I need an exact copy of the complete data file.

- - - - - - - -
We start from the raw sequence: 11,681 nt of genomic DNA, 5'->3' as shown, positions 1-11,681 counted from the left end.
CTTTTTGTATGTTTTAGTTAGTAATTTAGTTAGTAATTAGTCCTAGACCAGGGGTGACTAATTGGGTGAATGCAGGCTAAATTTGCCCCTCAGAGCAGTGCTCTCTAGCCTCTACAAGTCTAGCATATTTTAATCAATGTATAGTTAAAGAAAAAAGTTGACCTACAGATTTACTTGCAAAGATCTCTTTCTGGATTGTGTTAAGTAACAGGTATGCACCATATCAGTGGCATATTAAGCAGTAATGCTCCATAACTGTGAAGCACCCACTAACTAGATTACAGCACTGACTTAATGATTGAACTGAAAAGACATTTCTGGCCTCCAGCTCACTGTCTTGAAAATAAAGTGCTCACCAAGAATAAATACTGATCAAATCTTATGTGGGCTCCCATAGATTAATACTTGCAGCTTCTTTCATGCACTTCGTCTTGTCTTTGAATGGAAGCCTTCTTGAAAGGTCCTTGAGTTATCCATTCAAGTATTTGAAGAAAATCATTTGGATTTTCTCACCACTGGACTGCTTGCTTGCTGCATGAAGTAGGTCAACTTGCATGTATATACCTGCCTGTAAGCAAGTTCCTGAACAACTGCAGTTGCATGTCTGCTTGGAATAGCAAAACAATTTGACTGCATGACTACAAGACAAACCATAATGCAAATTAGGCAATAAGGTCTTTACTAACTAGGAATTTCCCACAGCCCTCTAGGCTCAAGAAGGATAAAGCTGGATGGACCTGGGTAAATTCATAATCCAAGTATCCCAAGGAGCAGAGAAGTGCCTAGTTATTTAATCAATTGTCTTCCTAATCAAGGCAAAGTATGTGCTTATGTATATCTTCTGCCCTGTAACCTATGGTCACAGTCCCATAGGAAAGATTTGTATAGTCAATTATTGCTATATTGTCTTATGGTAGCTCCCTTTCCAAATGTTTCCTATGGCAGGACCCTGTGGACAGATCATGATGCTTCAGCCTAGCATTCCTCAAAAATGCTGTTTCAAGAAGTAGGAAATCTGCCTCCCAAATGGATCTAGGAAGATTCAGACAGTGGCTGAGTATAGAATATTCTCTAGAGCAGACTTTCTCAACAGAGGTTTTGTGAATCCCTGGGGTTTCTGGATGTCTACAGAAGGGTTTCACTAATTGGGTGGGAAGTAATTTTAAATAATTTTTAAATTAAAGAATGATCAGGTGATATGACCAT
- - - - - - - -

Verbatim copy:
We start from the raw sequence: 11,681 nt of genomic DNA, 5'->3' as shown, positions 1-11,681 counted from the left end.
CTTTTTGTATGTTTTAGTTAGTAATTTAGTTAGTAATTAGTCCTAGACCAGGGGTGACTAATTGGGTGAATGCAGGCTAAATTTGCCCCTCAGAGCAGTGCTCTCTAGCCTCTACAAGTCTAGCATATTTTAATCAATGTATAGTTAAAGAAAAAAGTTGACCTACAGATTTACTTGCAAAGATCTCTTTCTGGATTGTGTTAAGTAACAGGTATGCACCATATCAGTGGCATATTAAGCAGTAATGCTCCATAACTGTGAAGCACCCACTAACTAGATTACAGCACTGACTTAATGATTGAACTGAAAAGACATTTCTGGCCTCCAGCTCACTGTCTTGAAAATAAAGTGCTCACCAAGAATAAATACTGATCAAATCTTATGTGGGCTCCCATAGATTAATACTTGCAGCTTCTTTCATGCACTTCGTCTTGTCTTTGAATGGAAGCCTTCTTGAAAGGTCCTTGAGTTATCCATTCAAGTATTTGAAGAAAATCATTTGGATTTTCTCACCACTGGACTGCTTGCTTGCTGCATGAAGTAGGTCAACTTGCATGTATATACCTGCCTGTAAGCAAGTTCCTGAACAACTGCAGTTGCATGTCTGCTTGGAATAGCAAAACAATTTGACTGCATGACTACAAGACAAACCATAATGCAAATTAGGCAATAAGGTCTTTACTAACTAGGAATTTCCCACAGCCCTCTAGGCTCAAGAAGGATAAAGCTGGATGGACCTGGGTAAATTCATAATCCAAGTATCCCAAGGAGCAGAGAAGTGCCTAGTTATTTAATCAATTGTCTTCCTAATCAAGGCAAAGTATGTGCTTATGTATATCTTCTGCCCTGTAACCTATGGTCACAGTCCCATAGGAAAGATTTGTATAGTCAATTATTGCTATATTGTCTTATGGTAGCTCCCTTTCCAAATGTTTCCTATGGCAGGACCCTGTGGACAGATCATGATGCTTCAGCCTAGCATTCCTCAAAAATGCTGTTTCAAGAAGTAGGAAATCTGCCTCCCAAATGGATCTAGGAAGATTCAGACAGTGGCTGAGTATAGAATATTCTCTAGAGCAGACTTTCTCAACAGAGGTTTTGTGAATCCCTGGGGTTTCTGGATGTCTACAGAAGGGTTTCACTAATTGGGTGGGAAGTAATTTTAAATAATTTTTAAATTAAAGAATGATCAGGTGATATGACCAT